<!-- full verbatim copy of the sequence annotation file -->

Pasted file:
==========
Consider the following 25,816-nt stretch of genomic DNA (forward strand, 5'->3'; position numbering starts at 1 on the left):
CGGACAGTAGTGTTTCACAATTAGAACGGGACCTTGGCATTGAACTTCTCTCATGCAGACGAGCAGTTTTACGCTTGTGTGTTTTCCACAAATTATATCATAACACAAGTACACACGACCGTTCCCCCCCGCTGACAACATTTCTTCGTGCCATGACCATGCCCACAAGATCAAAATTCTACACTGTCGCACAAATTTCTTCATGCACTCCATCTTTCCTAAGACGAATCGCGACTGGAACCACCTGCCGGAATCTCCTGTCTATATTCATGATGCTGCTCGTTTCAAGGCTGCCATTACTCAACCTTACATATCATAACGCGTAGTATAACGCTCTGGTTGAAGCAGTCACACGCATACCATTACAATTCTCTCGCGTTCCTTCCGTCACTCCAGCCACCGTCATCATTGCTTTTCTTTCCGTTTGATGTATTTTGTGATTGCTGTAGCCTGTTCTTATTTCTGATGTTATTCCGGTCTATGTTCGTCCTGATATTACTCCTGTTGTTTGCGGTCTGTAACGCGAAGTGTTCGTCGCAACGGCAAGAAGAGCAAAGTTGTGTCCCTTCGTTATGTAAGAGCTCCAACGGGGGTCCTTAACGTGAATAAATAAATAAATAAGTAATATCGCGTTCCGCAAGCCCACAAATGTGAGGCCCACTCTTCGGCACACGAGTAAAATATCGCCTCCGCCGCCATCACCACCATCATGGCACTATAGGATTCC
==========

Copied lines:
Consider the following 25,816-nt stretch of genomic DNA (forward strand, 5'->3'; position numbering starts at 1 on the left):
CGGACAGTAGTGTTTCACAATTAGAACGGGACCTTGGCATTGAACTTCTCTCATGCAGACGAGCAGTTTTACGCTTGTGTGTTTTCCACAAATTATATCATAACACAAGTACACACGACCGTTCCCCCCCGCTGACAACATTTCTTCGTGCCATGACCATGCCCACAAGATCAAAATTCTACACTGTCGCACAAATTTCTTCATGCACTCCATCTTTCCTAAGACGAATCGCGACTGGAACCACCTGCCGGAATCTCCTGTCTATATTCATGATGCTGCTCGTTTCAAGGCTGCCATTACTCAACCTTACATATCATAACGCGTAGTATAACGCTCTGGTTGAAGCAGTCACACGCATACCATTACAATTCTCTCGCGTTCCTTCCGTCACTCCAGCCACCGTCATCATTGCTTTTCTTTCCGTTTGATGTATTTTGTGATTGCTGTAGCCTGTTCTTATTTCTGATGTTATTCCGGTCTATGTTCGTCCTGATATTACTCCTGTTGTTTGCGGTCTGTAACGCGAAGTGTTCGTCGCAACGGCAAGAAGAGCAAAGTTGTGTCCCTTCGTTATGTAAGAGCTCCAACGGGGGTCCTTAACGTGAATAAATAAATAAATAAGTAATATCGCGTTCCGCAAGCCCACAAATGTGAGGCCCACTCTTCGGCACACGAGTAAAATATCGCCTCCGCCGCCATCACCACCATCATGGCACTATAGGATTCC